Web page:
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Healthy flapjack bars are a good start to the day.

Healthy flapjack bars are a good start to the day.

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Susan Jayne White

Susan Jayne White


Healthy flapjack bars are a good start to the day.

Cardboard cut-outs of local GPs were recently used to promote the sale of fruit and vegetables in an English supermarket.

Fist-bumping comedy? Nope. Sales rose by 20 per cent.

It's one of the ways in which supermarkets are 'voluntarily' engaging in the fight against childhood obesity. If it doesn't work, the British government are threatening to legislate areas – which include sugar and trans fats – thought to be fuelling the obesity epidemic. (Are you thinking what I'm thinking? That a publicity campaign here might make sense? Featuring, perhaps, the Irish rugby team? Sporty shorts? National policy? Just a suggestion . . . )

Here in Ireland, 26 per cent of nine-year-olds are clinically overweight or obese. We have one of the highest rates of childhood obesity in the world. This is a healthcare crisis. And it threatens every single one of us.

How? Because, even if your child is not overweight or you are not overweight, your taxes will fund the cost of treating obesity.

I'm so bored of lazy politicians pointing the finger at children and parents. Yes, obesity is a "multi-factorial" problem that needs a "multi-factorial" solution. But blaming the victim is a bit too rich for my stomach.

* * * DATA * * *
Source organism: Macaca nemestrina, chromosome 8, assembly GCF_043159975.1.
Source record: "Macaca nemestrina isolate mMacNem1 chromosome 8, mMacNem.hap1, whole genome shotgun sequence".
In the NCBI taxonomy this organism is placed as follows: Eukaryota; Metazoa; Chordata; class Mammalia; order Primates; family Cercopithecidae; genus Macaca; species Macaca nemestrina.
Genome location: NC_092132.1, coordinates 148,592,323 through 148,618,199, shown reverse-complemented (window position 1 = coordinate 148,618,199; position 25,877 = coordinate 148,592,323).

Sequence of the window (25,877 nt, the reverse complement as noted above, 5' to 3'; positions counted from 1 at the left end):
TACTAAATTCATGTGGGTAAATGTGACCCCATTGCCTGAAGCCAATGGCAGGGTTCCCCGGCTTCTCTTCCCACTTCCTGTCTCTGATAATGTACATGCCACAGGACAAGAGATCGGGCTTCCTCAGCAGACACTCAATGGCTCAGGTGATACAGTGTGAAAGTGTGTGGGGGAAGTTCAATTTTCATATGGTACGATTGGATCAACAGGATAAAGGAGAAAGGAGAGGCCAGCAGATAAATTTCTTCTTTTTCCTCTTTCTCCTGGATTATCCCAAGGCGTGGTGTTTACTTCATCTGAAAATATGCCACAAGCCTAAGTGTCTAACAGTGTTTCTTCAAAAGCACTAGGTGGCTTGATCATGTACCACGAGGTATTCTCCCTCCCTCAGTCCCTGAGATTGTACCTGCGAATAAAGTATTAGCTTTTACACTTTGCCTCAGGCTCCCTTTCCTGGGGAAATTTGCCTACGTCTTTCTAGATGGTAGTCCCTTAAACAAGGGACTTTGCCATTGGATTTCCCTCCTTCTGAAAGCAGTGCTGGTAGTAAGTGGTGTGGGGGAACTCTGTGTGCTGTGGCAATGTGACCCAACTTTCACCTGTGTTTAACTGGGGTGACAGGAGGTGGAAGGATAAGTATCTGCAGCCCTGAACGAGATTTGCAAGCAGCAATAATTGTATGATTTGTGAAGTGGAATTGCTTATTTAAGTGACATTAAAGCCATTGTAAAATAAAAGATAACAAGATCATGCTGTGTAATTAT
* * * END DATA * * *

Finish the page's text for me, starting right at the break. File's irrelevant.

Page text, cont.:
We know that if fruit and vegetables were promoted in a similarly sensational manner as junk food, their appeal to children and teenagers would rise.

In the meantime, fruit and vegetables are relegated to the uncool camp, waiting for voluntary initiatives like those cutesy cardboard cut-outs that are now littering English supermarkets.

Any volunteers?

Healthy Breakfast Bars

Makes 16 large bars.

These flapjacks are cheaper to make and much tastier than shop-bought breakfast bars. They'll even make the tailback traffic enjoyable.

You will need:

1 cup Medjool dates, or pre-soaked regular dates

1 cup ground almonds

2 cups oats

½ cup walnuts, roughly broken

Handful of sunflower seeds

½ cup raisins

½ teaspoon sea-salt flakes (adults only)

2 teaspoons cinnamon

½ cup honey, brown rice syrup or barley malt extract

¾ cup extra-virgin coconut oil

Preheat the oven to 170°C, 325°F, Gas 3. Chop the Medjool or regular dates, whichever you're using, and combine them in a large bowl with the ground almonds, the oats, the roughly broken walnuts, the sunflower seeds, the raisins, the sea-salt flakes, if you're using them, and the cinnamon.

In a saucepan, gently melt the honey, the brown rice syrup or the barley malt extract, whichever you are using, with the extra-virgin coconut oil for 2 minutes.

Create a hole in the centre of the dry ingredients and add the sweetened coconut oil. Mix everything together well, until all the ingredients are glistening.

Scrape all of the mixture into a baking-parchment-lined tin that is no bigger than a magazine page. Press it down firmly with your fingers.

Bake it for for 30 minutes, until it's lightly golden – oats will turn bitter if you let them brown.

Remove the tray from the oven. Carefully press the mixture down with your fingers once more, using a clean tea towel.

Resist cutting the breakfast bars until they have chilled and solidified in the fridge for a few hours.

These delicious, nutritious bars will last for two weeks if they are stored in the fridge.


The Extra Virgin Kitchen' cookbook by Susan Jane White, published by Gill & Macmillan, priced €26.99, is available now from all good bookshops


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